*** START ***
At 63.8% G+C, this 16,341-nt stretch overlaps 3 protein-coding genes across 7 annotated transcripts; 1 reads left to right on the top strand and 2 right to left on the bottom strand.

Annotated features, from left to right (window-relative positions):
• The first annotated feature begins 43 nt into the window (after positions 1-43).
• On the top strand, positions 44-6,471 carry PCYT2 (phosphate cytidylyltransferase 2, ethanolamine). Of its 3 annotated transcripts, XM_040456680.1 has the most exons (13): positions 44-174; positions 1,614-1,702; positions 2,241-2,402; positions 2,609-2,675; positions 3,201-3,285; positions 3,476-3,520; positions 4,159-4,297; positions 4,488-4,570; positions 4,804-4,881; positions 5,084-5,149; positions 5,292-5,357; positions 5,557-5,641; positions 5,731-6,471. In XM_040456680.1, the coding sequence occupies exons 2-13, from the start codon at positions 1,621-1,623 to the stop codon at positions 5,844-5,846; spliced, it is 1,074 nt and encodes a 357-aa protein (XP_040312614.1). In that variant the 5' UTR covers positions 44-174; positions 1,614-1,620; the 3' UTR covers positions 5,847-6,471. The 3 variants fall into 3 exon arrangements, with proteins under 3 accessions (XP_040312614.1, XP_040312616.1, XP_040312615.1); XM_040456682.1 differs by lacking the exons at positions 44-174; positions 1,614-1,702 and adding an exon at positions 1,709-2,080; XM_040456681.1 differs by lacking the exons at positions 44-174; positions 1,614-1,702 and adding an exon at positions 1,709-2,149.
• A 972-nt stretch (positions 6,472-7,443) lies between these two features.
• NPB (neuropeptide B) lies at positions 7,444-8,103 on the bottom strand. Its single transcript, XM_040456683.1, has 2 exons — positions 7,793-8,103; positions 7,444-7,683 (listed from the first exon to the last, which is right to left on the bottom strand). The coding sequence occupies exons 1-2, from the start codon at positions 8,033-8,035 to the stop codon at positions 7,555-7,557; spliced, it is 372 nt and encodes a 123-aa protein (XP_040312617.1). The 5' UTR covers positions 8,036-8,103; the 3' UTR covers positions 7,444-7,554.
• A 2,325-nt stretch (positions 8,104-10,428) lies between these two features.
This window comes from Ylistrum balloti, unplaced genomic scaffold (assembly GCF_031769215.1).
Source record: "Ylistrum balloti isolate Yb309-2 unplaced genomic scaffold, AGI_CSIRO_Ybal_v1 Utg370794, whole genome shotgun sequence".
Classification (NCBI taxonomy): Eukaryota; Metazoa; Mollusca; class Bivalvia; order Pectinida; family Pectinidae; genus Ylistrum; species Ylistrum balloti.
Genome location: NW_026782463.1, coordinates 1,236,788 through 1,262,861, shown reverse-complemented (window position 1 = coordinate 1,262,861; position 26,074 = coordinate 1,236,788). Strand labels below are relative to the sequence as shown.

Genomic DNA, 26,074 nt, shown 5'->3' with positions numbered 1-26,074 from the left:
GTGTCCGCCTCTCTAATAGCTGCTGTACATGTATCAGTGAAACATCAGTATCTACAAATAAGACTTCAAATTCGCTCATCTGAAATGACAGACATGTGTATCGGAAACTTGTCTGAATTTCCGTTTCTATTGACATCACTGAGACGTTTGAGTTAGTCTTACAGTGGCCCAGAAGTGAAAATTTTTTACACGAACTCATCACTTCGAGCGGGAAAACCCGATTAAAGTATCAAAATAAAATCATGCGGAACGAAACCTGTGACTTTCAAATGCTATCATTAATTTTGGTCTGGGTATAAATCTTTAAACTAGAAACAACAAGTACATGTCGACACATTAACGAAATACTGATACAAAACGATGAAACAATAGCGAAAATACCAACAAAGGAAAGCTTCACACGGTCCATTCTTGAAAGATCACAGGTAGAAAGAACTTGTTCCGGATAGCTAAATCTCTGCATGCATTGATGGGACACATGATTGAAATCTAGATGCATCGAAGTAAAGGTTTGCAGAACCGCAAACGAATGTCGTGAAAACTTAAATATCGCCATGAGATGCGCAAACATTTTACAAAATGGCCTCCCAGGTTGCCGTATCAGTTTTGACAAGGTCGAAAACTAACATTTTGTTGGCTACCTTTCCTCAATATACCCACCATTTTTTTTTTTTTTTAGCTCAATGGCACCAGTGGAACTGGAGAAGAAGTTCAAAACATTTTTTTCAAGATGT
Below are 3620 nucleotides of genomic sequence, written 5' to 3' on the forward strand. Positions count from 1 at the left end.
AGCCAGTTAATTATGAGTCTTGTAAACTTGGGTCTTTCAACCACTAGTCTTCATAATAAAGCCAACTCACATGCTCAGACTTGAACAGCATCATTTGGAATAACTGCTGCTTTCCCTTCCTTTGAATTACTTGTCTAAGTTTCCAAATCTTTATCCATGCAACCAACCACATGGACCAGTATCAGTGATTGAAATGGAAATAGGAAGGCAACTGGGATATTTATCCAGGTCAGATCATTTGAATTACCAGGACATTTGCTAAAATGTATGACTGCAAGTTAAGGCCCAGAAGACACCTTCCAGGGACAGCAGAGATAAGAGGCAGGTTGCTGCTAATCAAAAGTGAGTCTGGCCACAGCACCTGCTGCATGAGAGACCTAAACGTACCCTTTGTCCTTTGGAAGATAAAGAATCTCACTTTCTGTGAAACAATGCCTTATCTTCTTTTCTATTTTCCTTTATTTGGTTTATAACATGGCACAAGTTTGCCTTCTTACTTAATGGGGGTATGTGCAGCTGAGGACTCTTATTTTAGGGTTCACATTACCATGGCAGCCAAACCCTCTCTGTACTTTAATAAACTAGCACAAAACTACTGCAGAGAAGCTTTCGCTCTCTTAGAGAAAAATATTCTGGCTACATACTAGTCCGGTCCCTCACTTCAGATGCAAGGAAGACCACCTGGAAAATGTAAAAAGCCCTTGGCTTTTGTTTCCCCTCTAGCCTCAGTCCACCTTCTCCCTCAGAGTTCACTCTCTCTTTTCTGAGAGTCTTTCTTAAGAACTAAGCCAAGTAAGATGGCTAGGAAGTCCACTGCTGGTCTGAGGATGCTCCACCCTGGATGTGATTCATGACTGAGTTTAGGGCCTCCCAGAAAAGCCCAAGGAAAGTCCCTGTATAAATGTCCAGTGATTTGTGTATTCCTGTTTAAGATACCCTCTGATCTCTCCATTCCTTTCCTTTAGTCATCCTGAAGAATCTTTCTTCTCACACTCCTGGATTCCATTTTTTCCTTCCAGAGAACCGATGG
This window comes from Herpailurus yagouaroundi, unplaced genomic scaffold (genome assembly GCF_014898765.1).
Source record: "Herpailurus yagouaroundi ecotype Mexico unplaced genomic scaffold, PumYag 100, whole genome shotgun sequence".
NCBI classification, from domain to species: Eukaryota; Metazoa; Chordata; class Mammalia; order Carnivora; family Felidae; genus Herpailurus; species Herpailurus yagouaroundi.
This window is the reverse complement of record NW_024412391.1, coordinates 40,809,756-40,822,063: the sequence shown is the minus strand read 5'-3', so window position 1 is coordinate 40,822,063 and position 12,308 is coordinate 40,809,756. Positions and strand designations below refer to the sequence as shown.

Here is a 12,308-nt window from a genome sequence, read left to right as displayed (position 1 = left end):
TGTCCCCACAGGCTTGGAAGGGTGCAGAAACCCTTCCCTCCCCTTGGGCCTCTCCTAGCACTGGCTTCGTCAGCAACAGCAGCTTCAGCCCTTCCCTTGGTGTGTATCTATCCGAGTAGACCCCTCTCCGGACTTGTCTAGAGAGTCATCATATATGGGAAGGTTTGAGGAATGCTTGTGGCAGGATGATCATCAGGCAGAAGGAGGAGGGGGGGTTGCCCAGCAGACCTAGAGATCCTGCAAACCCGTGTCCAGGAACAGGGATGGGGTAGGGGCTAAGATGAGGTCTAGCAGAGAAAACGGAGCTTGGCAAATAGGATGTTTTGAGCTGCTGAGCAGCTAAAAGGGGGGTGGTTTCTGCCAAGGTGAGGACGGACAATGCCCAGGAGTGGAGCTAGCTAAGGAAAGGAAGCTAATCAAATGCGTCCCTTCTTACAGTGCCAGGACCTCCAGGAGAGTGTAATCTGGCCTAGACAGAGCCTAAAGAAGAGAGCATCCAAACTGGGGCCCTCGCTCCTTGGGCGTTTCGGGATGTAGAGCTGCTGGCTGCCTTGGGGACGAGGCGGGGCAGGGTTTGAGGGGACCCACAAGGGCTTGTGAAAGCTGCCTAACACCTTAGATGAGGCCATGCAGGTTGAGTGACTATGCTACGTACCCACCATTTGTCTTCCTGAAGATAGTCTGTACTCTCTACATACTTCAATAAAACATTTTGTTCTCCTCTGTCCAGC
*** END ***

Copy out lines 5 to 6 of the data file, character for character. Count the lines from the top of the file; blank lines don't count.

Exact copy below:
• A 972-nt stretch (positions 6,472-7,443) lies between these two features.
• NPB (neuropeptide B) lies at positions 7,444-8,103 on the bottom strand. Its single transcript, XM_040456683.1, has 2 exons — positions 7,793-8,103; positions 7,444-7,683 (listed from the first exon to the last, which is right to left on the bottom strand). The coding sequence occupies exons 1-2, from the start codon at positions 8,033-8,035 to the stop codon at positions 7,555-7,557; spliced, it is 372 nt and encodes a 123-aa protein (XP_040312617.1). The 5' UTR covers positions 8,036-8,103; the 3' UTR covers positions 7,444-7,554.